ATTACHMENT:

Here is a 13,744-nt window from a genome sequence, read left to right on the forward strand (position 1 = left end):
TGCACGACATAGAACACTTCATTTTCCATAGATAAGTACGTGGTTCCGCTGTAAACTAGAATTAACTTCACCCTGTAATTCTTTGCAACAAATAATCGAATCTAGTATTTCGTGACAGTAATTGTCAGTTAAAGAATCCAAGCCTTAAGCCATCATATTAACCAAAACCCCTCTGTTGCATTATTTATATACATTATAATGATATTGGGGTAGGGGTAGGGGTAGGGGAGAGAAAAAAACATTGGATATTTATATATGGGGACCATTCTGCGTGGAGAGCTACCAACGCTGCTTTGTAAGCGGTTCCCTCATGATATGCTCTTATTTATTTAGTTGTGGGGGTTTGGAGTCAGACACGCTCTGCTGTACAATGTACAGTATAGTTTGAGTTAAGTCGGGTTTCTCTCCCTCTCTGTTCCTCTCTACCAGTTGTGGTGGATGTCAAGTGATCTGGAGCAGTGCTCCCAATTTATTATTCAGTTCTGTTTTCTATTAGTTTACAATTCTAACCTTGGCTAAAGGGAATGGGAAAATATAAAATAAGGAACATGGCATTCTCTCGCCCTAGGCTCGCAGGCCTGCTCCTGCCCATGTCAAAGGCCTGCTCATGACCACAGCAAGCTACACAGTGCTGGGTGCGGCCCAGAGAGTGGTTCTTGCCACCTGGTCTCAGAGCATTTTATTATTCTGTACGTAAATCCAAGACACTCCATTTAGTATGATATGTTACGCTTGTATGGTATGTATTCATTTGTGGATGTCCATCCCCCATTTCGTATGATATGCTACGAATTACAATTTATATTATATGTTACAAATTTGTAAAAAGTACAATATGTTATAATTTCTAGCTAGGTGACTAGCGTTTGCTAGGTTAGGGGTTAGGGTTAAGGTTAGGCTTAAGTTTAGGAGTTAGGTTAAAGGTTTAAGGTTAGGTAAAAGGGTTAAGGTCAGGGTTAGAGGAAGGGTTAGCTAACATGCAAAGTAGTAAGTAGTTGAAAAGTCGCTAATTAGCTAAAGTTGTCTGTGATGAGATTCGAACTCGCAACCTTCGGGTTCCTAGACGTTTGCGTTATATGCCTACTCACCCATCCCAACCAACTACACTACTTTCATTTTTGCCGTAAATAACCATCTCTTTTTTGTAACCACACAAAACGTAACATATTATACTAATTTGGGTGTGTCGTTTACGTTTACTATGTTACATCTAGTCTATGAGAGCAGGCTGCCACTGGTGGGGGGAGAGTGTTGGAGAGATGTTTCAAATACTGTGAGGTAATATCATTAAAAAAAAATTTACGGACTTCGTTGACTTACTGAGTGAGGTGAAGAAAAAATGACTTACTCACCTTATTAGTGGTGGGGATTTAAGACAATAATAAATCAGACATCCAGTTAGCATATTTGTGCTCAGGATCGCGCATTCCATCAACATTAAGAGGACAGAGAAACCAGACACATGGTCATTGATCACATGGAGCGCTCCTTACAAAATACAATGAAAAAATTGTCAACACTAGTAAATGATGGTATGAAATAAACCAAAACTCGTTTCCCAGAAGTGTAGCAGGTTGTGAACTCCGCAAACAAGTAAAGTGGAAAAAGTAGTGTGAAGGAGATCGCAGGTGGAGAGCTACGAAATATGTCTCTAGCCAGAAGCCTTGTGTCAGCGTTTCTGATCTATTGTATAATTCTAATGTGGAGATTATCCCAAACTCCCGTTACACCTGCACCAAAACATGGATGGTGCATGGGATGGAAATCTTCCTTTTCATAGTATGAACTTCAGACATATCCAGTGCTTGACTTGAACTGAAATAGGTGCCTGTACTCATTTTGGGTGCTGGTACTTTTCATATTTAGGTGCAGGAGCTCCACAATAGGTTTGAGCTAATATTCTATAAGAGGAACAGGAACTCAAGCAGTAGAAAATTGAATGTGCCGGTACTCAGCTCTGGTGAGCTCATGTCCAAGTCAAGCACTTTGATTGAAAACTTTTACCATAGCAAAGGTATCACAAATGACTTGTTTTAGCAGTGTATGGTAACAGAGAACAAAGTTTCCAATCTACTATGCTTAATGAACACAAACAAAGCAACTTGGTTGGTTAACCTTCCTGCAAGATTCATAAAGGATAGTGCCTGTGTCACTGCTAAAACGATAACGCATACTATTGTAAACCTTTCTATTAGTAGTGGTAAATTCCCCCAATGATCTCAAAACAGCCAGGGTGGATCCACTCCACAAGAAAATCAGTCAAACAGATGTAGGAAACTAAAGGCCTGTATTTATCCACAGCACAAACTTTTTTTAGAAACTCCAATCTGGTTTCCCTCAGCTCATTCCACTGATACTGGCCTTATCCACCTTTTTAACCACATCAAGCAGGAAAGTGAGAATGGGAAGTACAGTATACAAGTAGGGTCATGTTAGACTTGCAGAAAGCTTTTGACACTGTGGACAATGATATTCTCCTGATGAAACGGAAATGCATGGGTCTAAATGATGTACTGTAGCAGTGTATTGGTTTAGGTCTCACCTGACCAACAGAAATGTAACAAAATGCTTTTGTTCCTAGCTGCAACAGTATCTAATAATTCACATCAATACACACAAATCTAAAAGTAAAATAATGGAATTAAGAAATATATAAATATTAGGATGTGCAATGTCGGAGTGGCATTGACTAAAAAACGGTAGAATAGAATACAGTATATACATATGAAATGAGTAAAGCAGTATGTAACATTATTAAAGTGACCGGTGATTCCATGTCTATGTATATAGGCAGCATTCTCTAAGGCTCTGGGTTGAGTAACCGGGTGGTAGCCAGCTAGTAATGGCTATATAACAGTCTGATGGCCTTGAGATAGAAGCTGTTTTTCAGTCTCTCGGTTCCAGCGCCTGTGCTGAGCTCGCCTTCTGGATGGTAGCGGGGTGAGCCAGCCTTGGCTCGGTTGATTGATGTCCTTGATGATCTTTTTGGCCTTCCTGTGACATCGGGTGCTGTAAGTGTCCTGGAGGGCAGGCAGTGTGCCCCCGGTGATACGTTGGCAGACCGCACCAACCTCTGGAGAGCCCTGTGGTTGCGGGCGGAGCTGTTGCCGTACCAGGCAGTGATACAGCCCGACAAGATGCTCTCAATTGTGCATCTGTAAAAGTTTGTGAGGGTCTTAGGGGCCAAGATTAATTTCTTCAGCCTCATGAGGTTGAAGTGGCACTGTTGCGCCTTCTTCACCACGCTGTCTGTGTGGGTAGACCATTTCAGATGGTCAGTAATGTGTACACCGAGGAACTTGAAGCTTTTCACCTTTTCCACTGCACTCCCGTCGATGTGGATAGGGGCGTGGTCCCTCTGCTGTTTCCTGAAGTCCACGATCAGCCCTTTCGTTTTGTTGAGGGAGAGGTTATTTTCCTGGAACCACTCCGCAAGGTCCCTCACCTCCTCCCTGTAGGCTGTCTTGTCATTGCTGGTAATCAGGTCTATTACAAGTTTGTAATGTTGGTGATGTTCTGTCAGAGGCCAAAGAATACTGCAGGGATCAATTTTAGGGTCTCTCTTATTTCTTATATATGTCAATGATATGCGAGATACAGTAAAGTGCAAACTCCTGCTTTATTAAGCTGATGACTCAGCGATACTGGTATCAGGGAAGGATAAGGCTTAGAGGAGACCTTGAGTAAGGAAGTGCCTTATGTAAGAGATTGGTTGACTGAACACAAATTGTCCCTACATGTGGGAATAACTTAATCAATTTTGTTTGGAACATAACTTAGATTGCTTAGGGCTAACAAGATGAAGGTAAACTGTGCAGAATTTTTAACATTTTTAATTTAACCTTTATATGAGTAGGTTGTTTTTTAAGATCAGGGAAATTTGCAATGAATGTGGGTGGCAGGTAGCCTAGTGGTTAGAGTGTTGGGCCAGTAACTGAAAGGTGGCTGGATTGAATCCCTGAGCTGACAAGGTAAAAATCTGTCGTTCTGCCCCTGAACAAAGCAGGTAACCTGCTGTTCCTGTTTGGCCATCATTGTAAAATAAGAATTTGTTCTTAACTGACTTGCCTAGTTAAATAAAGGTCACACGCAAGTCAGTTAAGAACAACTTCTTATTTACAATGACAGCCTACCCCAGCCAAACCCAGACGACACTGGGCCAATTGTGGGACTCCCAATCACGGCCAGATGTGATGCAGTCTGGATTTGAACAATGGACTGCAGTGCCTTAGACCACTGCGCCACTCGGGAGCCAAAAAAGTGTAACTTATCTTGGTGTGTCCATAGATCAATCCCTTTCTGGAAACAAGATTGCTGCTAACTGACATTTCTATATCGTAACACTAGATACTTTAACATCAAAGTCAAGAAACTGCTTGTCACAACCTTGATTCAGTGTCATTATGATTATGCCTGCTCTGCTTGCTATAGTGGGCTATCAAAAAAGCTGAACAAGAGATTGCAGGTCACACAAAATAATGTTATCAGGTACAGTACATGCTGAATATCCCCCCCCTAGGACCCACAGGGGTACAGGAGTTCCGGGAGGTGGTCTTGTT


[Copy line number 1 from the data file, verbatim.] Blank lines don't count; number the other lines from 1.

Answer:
Here is a 13,744-nt window from a genome sequence, read left to right on the forward strand (position 1 = left end):